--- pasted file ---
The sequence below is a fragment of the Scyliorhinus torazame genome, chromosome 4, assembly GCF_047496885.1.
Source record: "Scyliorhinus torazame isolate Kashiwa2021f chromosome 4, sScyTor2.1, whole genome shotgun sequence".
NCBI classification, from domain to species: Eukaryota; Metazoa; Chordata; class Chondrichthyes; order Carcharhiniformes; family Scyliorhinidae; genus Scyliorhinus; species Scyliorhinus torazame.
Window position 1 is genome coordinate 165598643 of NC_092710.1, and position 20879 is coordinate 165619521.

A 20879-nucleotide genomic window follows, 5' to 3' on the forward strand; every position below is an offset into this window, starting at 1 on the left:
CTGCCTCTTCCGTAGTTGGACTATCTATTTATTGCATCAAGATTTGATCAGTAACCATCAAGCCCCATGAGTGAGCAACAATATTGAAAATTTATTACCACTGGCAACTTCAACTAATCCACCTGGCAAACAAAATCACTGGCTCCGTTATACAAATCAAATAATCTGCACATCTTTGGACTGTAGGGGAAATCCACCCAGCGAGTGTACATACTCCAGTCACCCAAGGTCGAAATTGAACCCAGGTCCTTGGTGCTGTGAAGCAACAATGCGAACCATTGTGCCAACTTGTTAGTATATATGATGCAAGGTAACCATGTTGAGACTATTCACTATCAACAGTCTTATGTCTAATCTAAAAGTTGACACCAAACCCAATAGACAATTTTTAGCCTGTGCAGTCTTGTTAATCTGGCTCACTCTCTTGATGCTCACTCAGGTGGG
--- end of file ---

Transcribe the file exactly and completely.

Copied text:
The sequence below is a fragment of the Scyliorhinus torazame genome, chromosome 4, assembly GCF_047496885.1.
Source record: "Scyliorhinus torazame isolate Kashiwa2021f chromosome 4, sScyTor2.1, whole genome shotgun sequence".
NCBI classification, from domain to species: Eukaryota; Metazoa; Chordata; class Chondrichthyes; order Carcharhiniformes; family Scyliorhinidae; genus Scyliorhinus; species Scyliorhinus torazame.
Window position 1 is genome coordinate 165598643 of NC_092710.1, and position 20879 is coordinate 165619521.

A 20879-nucleotide genomic window follows, 5' to 3' on the forward strand; every position below is an offset into this window, starting at 1 on the left:
CTGCCTCTTCCGTAGTTGGACTATCTATTTATTGCATCAAGATTTGATCAGTAACCATCAAGCCCCATGAGTGAGCAACAATATTGAAAATTTATTACCACTGGCAACTTCAACTAATCCACCTGGCAAACAAAATCACTGGCTCCGTTATACAAATCAAATAATCTGCACATCTTTGGACTGTAGGGGAAATCCACCCAGCGAGTGTACATACTCCAGTCACCCAAGGTCGAAATTGAACCCAGGTCCTTGGTGCTGTGAAGCAACAATGCGAACCATTGTGCCAACTTGTTAGTATATATGATGCAAGGTAACCATGTTGAGACTATTCACTATCAACAGTCTTATGTCTAATCTAAAAGTTGACACCAAACCCAATAGACAATTTTTAGCCTGTGCAGTCTTGTTAATCTGGCTCACTCTCTTGATGCTCACTCAGGTGGG